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Worthington v. Carskadon

Supreme Court of Ohio
Jun 18, 1969
249 N.E.2d 38 (Ohio 1969)


No. 68-391

Decided June 18, 1969.

Appropriation of property — City ordinance containing "quick take" provision — Taking possession prior to determination of value, illegal — Compensation to be assessed by jury — Illegal seizure fait accompli — Remedies.

APPEAL from the Court of Appeals for Franklin County.

This cause arose as an action by the city of Worthington to appropriate an easement in appellants' property for a surface water drainage facility.

The city of Worthington has enacted an ordinance providing for the procedure for the condemnation of private property for a public use. Incorporated in such ordinance is what is known as the "quick take" provision.

The quick take provision provides that an appropriating authority may file its petition for appropriation, make a deposit of the value of the property as determined by it and then make an immediate entry on the property and use of such property prior to the determination of the amount of compensation to which the owner is entitled. This is the same procedure as is provided under the Uniform Eminent Domain Act.

The city, in the instant case, followed this procedure. A petition was filed and the deposit made. Appellants filed an answer raising, among other things, the right of the city to take immediate possession and the necessity for the appropriation based upon a disagreement as to the location of the line. The trial court held that neither of these questions could be raised by appellants in these proceedings. The city thereupon entered the property and constructed the improvement prior to the determination of the value by a jury. The action was subsequently tried and the value determined by a jury.

An appeal was prosecuted to the Court of Appeals which affirmed the judgment of the trial court. The cause is presently before this court pursuant to the allowance of a motion to certify the record.

The precise question raised in this appeal is the validity of eminent domain ordinances which provide for taking possession of private property for public use prior to the determination of the value thereof by a jury in instances other than those specifically provided for in Section 19, Article I of the Ohio Constitution.

Mr. Richard J. Brentlinger, law director, for appellee.

Mr. William C. Bryant, for appellants.

The judgment of the Court of Appeals is affirmed for the reasons set forth by Judge Duffey in his concurring opinion which reads as follows:

"The `quick take' by the city, i.e., an immediate entry and seizure of private property prior to any jury verdict, was illegal and unconstitutional. The Ohio Constitution permits immediate entry in time of public exigency and for the purpose of public roads. Section 19, Article I, Ohio Constitution. This case involved only a drainage ditch.

"The city contends it can appropriate and immediately enter upon a man's property for any public purpose just so long as it first makes a deposit of money in an amount which the city itself will determine.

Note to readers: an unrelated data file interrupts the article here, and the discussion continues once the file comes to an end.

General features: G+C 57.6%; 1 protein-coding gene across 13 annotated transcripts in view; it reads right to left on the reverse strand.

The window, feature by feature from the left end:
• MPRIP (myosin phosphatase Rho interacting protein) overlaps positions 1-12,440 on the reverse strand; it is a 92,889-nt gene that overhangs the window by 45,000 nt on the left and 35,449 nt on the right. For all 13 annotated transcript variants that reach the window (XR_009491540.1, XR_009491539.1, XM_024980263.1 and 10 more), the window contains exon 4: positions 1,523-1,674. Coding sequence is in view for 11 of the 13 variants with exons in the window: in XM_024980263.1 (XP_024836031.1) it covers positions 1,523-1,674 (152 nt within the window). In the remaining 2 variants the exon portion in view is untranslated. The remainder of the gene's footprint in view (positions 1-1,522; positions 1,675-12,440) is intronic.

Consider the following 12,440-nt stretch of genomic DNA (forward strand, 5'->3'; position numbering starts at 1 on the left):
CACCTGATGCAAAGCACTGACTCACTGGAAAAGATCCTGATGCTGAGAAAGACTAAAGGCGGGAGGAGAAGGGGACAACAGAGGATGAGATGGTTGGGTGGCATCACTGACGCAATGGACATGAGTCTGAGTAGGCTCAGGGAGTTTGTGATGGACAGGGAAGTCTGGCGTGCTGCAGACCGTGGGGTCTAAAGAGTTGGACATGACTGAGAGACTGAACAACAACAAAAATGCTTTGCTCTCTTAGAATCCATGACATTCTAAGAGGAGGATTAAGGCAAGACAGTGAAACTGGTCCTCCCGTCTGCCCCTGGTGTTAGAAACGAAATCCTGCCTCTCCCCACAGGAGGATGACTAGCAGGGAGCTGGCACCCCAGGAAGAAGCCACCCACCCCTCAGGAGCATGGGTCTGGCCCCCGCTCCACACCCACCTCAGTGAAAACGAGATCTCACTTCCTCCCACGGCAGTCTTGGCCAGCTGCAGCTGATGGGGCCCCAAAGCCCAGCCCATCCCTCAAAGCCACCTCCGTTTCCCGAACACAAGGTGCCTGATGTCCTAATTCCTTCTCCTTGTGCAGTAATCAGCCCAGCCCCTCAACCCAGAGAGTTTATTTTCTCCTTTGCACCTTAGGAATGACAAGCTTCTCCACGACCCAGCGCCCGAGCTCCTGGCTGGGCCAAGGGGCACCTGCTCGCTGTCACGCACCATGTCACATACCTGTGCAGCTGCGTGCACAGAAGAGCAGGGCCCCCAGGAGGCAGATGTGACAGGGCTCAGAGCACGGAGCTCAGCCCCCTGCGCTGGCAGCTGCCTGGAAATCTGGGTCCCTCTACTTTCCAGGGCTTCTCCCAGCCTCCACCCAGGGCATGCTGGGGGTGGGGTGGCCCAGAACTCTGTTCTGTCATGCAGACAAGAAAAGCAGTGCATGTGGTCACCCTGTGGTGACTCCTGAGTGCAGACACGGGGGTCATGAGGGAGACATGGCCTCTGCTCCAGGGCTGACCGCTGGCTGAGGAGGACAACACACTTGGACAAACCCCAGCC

"Section 19, Article I of the Ohio Constitution provides in part:

"`* * * where private property shall be taken for public use, a compensation therefor shall first be made in money, or first secured by a deposit of money; and such compensation shall be assessed by a jury, without deduction for benefits to any property of the owner.'

"It is `compensation,' and not some estimate, which is to be paid in money or secured by a deposit. `Compensation' shall be assessed by a jury and not by the city.

"However, I concur in the judgment of affirmance. The illegal seizure is a fait accompli, and the right of the city to do so is now moot. It now owns an easement and the illegality of its possession has ceased. Interest on the jury award must be granted appellants from the date of entry.

"I agree that Section 163.08, Revised Code, does not permit the issue of immediate seizure to be raised in an appropriation case. The proper remedies for illegal entry upon one's property are criminal trespass and civil damages against the individuals entering, and injunction against the city and its agents. Neither a temporary nor a permanent injunction against trespass is contemplated by proceedings under Chapter 163 of the Revised Code."

The judgment of the Court of Appeals is affirmed.

Judgment affirmed.


GRAY, J., of the Fourth Appellate District, sitting for ZIMMERMAN, J. Because of the inability, "by reason of illness," of JUSTICE CHARLES B. ZIMMERMAN "to hear, consider and decide" this cause, JUDGE GRAY of the Court of Appeals was, pursuant to Section 2 of Article IV of the Constitution of Ohio, duly directed by the Chief Justice "to sit with the justices of the Supreme Court in the place and stead of" JUSTICE ZIMMERMAN, and JUDGE GRAY did so and heard and considered this cause prior to the decease of JUSTICE ZIMMERMAN on June 5, 1969.

HESS, J., of the First Appellate District, sitting for HERBERT, J.

Summaries of

Worthington v. Carskadon

Supreme Court of Ohio
Jun 18, 1969
249 N.E.2d 38 (Ohio 1969)
Case details for

Worthington v. Carskadon

Case Details


Court:Supreme Court of Ohio

Date published: Jun 18, 1969


249 N.E.2d 38 (Ohio 1969)
249 N.E.2d 38

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